Spirit will come upon you, and the power of the Highest will overshadow
you; therefore, also, that Holy One who is to be born will be
called the Son of God" (Luke 1:35 nkjv).
That's it. He came and told her she was chosen, and He told her
what she was chosen to do. That is also how God works with us.
God visits us when we are busily going about our daily routine,
and He rests His hand on our shoulder.
"It's time," He says quietly. At this point, we are
not always sure of what it is time for.
All of my life I wanted to be an author. As a child I always
told elaborate stories. I never felt as if I was good with anything
but words—so I desired to use words as a way of reaching
people. Wanting to write a book was a far-off dream, something
that would probably occur in the later years of my life, if at
all. But on one June afternoon, when I was only twenty years old,
God visited me while I was reeling from the fact that my summer
job had fallen through.
I cried out to God many times in my confusion and desperation.
What am I going to do now, Lord? I was lost. There was
no good that I could see in my situation. When I quieted my racing
heart, God answered my cry with an inner nudging: You're going
to write a book.
I laughed, but when God didn't, I sat down at my computer, and
my first book, The Divine Dance, was born. The book didn't
come because of anything I did on my own, and it most certainly
did not come because I had any experience (I was just a college
student looking for something to do with my summer).
It came to me as a gift, packaged as a call on my life, the magnitude
of which I only began to understand when the book was actually
on store shelves a year later. God likes to show up in ordinary
things and make them extraordinary. The ordinary part is us; God
is everything extra. We simply need to make ourselves available
to Him. What He does with our availability is up to Him.
And we should never measure our worth against what He is doing
in the lives of others our age. He has different plans for each
of us. So if you are a little ahead of others when it comes to
finding your call in life, be thankful, but not boastful. If you
feel as if you are a little behind, keep looking to God with an
expectant heart; He will reveal His plan for you in His perfect
timing. Perhaps you are not ready to see—or receive—it
Sometimes people don't even realize what God is doing in their
lives at the moment. Some of us can only trace God's hand years
later, when we're looking back. But rest assured, even if you
cannot see God at work in your life today, He is there.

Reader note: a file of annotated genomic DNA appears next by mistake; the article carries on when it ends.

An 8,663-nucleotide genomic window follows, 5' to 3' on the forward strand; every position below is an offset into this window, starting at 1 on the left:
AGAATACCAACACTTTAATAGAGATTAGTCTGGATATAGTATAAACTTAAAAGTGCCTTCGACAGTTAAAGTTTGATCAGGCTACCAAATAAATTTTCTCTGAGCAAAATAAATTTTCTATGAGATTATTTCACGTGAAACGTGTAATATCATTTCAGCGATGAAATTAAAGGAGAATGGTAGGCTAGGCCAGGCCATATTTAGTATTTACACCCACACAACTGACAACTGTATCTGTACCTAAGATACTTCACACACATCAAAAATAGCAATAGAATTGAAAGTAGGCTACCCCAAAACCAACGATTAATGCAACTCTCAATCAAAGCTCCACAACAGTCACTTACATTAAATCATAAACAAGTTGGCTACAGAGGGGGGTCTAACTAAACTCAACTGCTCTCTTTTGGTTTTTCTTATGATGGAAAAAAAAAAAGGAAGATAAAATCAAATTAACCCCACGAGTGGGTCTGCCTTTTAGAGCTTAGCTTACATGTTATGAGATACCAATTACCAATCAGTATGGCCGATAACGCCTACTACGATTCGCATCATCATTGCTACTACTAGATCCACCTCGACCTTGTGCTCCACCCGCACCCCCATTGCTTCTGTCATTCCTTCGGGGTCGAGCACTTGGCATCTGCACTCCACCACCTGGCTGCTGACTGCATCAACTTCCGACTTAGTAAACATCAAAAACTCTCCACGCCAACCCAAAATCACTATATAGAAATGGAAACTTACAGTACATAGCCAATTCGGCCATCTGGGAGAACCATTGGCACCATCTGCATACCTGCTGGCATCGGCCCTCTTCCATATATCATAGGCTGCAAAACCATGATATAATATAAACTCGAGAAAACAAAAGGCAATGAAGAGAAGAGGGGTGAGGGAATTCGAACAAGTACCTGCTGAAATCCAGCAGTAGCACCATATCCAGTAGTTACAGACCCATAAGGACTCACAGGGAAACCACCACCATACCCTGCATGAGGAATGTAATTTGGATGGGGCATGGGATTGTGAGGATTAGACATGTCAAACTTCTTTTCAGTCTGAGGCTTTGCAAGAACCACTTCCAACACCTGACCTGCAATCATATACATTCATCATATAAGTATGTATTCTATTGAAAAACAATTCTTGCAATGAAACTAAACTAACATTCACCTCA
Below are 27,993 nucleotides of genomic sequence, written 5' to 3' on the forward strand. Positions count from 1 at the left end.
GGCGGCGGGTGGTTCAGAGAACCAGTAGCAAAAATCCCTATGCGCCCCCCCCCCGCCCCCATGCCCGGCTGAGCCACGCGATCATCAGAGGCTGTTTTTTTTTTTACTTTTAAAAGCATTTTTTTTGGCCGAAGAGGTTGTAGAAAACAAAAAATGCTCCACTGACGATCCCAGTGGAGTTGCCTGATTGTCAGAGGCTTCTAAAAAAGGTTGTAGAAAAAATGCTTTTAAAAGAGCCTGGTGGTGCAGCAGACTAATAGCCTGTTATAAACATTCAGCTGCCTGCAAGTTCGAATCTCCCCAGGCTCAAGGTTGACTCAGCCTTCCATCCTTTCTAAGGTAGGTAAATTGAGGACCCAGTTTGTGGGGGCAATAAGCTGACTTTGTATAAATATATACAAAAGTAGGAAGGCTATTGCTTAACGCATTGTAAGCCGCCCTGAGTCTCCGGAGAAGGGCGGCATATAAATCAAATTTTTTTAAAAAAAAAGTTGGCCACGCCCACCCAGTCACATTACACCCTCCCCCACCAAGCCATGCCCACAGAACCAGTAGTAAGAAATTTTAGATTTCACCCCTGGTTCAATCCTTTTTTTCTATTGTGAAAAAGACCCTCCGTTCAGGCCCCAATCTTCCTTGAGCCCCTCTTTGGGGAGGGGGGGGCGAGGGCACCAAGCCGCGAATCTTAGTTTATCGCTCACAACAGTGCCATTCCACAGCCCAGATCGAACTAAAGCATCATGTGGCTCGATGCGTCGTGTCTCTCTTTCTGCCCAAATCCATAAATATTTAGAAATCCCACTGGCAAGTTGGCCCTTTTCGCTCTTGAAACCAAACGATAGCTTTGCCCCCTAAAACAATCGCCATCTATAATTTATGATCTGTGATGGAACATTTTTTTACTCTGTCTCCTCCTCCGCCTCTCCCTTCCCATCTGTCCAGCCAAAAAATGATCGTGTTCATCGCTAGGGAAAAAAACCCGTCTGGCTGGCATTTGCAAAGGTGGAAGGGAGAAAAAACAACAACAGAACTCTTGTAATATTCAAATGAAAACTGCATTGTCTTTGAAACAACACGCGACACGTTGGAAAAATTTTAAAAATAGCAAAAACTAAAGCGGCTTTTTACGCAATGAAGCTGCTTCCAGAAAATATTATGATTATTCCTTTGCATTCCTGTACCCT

TWO PIVOTAL PIECES OF TRUTH
In the semester before I graduated from college, a well-known
professor who taught for nearly three decades sat down with me
as I interviewed him for the school paper. He was retiring at
the close of the year, and the weariness in his eyes and the stoop
in his step showed he was more than ready.
As he poured himself a cup of coffee before we began, I surveyed
his well-used office. The white walls had yellowed, and piles
of papers and stacks of books had collected layer upon layer of
dust from having been untouched for so long. An older, now unusable
word processor sat on the floor in the corner, telling the story
of a career changed by all forms of technology. The wise old professor
turned his cell phone off and set it on the table as he sat down
and joined me.
"Where do you want to begin?" His voice was tired,
but his eyes were smiling. In the next half hour or so he recounted
to me nearly thirty years of wisdom he had gained at that institution.
Today, only two pieces of that wisdom remain with me. But they
are two of the most valuable nuggets I ever received. First, he
said, "You must never forget God wants to use you
in the process of blessing you." I scribbled furiously
as he spoke, and only later did I ponder just what that meant
Secondly, when asked to describe the past thirty years of his
life in three words, he said, "God is faithful."
I stopped cold. People normally answered with words like "fun,"
"challenging," and "rewarding" when describing
their walk with God. Yet here this man sat, and without even hesitating
he said, "God is faithful." The statement struck me
in a way I will never forget because this professor had faced
some difficult and painful things over the years, and those wounds
were not easily hidden from the prying student body.
Age gave that professor wisdom that is sometimes missed by youth.
God wants to use us in the process of blessing us. Just look at
how He used Mary. The child she delivered grew up to be the One
who delivered her from her sins. For nine months Mary housed the
Savior of the world in her womb, and from the day He ascended
to heaven, Jesus worked to prepare an eternal home for Mary.
God is faithful—He is always faithful, even when it doesn't
seem like it. Yesterday I responded to an e-mail from an aunt
who was seeking encouragement to pass on to her niece who is fighting
to stay pure and strong in a wild and crazy world. The young girl
is staying faithful, but she is also growing weary. My encouragement
to her was this: Be firm. Do not waver even for a moment on
the commitment you have made to God—He will always be faithful
to you; be faithful to Him in return.
My message is the same to you today. God has called you, He has
gifted you, and He loves you with an everlasting love. Be faithful
to the One who has always been—and will always be—faithful
to you. You are chosen and blessed, just like Mary was. You don't
have to understand why; just accept it and rise to the task at